Coronavirus: Ogun Confirms Italian Visited Ewekoro


By Kayode Fasua in Abeokuta and Segun James

The Ogun State Government on Friday confirmed that the Italian infected by the Coronavirus visited Ewekoro, an industrial town in the state.

Addressing a press conference at the Oke-Mosan Governor’s Office in Abeokuta, the state’s Commissioner for Health, Dr. Tomi Coker, said the Italian who was infected with the Coronavirus disease came to Ewekoro from Lagos and had a short stay before returning to Lagos for medical attention.

He however dismissed speculations that many people had contracted the deadly virus in the state, insisting that Italian visit was brief.

THISDAY investigations revealed that the Italian is a consultant to a company in the locality.

The Health Commissioner said, “The state government has quarantined the location visited by the Italian in Ewekoro and so, Ogun residents should not panic.”

She, however, listed the symptoms of the Coronavirus disease to include illnesses such as the common cold, Severe Acute Respiratory Syndrome (SARS) and Middle East Respiratory Syndrome (MERS).

She advised anyone with the symptoms to go to the general hospital, as against visiting a private hospital or a herbal home, to enable the government track any patient identified with the disease.

Coker also advised members of the public “to keep at least five meters away from anyone found with cold or fever.”

She said the Ogun State Government already has an Infectious Centre at the Olabisi Onabanjo University Teaching Hospital (OOUTH), Sagamu, for anyone diagnosed with the Coronavirus disease, but noted that the infected Italian is currently being treated at the Lagos University Teaching Hospital (LUTH) in Yaba, Lagos.

She urged members of the public in the state to call 0818897893 or 08188978393 to report any health emergency.

Meanwhile, one of Nigeria’s leading pharmacists, Prof (Mrs) Peace Chinedu-Babalola, has warned that precautionary method was most desired in keeping the widespread coronavirus away from Nigeria, noting that it could cost the federal government at least $2 billion (about N700 billion) to evolve any new medicine.

She gave the advice in Abeokuta while speaking with THISDAY, on the heels of her return from Addis Ababa, Ethiopia, where she was presented with the Kwame Nkruma Award for Scientific Excellence, at an African Union (AU) summit which held in the country.

Chinedu-Babalola, who is the Vice-Chancellor of Chrisland University, Owode-Abeokuta, said finding cure for the coronavirus, which is the latest epidemic that has wiped off thousands of souls, especially in China, is capital intensive.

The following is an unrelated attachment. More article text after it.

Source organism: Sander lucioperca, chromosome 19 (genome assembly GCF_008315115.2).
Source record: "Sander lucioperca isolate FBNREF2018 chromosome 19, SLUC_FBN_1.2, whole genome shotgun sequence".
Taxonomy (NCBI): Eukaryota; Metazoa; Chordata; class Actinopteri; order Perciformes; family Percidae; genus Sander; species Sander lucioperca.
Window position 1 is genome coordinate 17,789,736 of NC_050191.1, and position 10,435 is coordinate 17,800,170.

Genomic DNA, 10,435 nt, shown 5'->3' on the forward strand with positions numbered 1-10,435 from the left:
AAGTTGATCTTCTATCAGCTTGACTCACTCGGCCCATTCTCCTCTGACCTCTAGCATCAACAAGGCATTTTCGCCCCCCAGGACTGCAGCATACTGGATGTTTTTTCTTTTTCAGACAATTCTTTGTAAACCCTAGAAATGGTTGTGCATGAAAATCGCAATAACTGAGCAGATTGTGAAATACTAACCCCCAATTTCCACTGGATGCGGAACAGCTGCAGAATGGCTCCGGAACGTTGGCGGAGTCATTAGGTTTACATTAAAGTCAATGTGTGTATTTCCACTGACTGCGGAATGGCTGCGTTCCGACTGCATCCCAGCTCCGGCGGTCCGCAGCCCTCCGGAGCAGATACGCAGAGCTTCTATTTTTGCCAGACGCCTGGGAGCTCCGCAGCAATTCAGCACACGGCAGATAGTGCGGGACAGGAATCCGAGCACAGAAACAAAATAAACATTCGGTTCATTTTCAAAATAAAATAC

While commending the federal government for promising to release N36 million to aid research into killer diseases, she, however observed that in the face of lean resources, the government and the citizenry must take utmost precautions to prevent the disease from spreading to the country.

“This is because an equipment needed to embark on research into diseases such as Ebola Virus, Lassa fever and coronavirus could cost as much as N36 million,” she said.

The don, who is the first female professor of Pharmacy at the University of Ibadan, also said, “When it comes to epidemics, Nigerians know how to take precautions. There is awareness in the country and people are taking their personal precautions.

“In terms of government input, government is doing its best. At the various airports, the government has set up various processes to detect the virus. Government is checking those who are coming into the country at the various ports of entries.”

But she said a lot still needed to be done in terms of drug discovery.

“In terms of drugs discovery, that is another cup of tea. For you to discover drugs and vaccines is not bread and butter. Many times, researches have been going on for years. To produce one medicine, it can take us 10 to 15 years. Although, we now have processes that can reduce drug discovery time.

“For us to discover these things, we need to empower research centres. Nigeria needs to inject money to ensure that scientists are working round the clock, testing different viruses so that if one comes up, we can easily detect it, to start with.

“But we should go beyond detection; as a pharmaceutical scientist, when you study the genetics of a disease, when you study the properties of a particular disease or disease agent, we should use it and target medicines, and molecules that can also kill it or cure it.

“We should go beyond diagnoses, we should also empower centres to be able to discover, design and develop drugs. These things take time.

“It will cost about 2 billion dollars to develop one medicine, so Nigeria needs to think seriously about this.”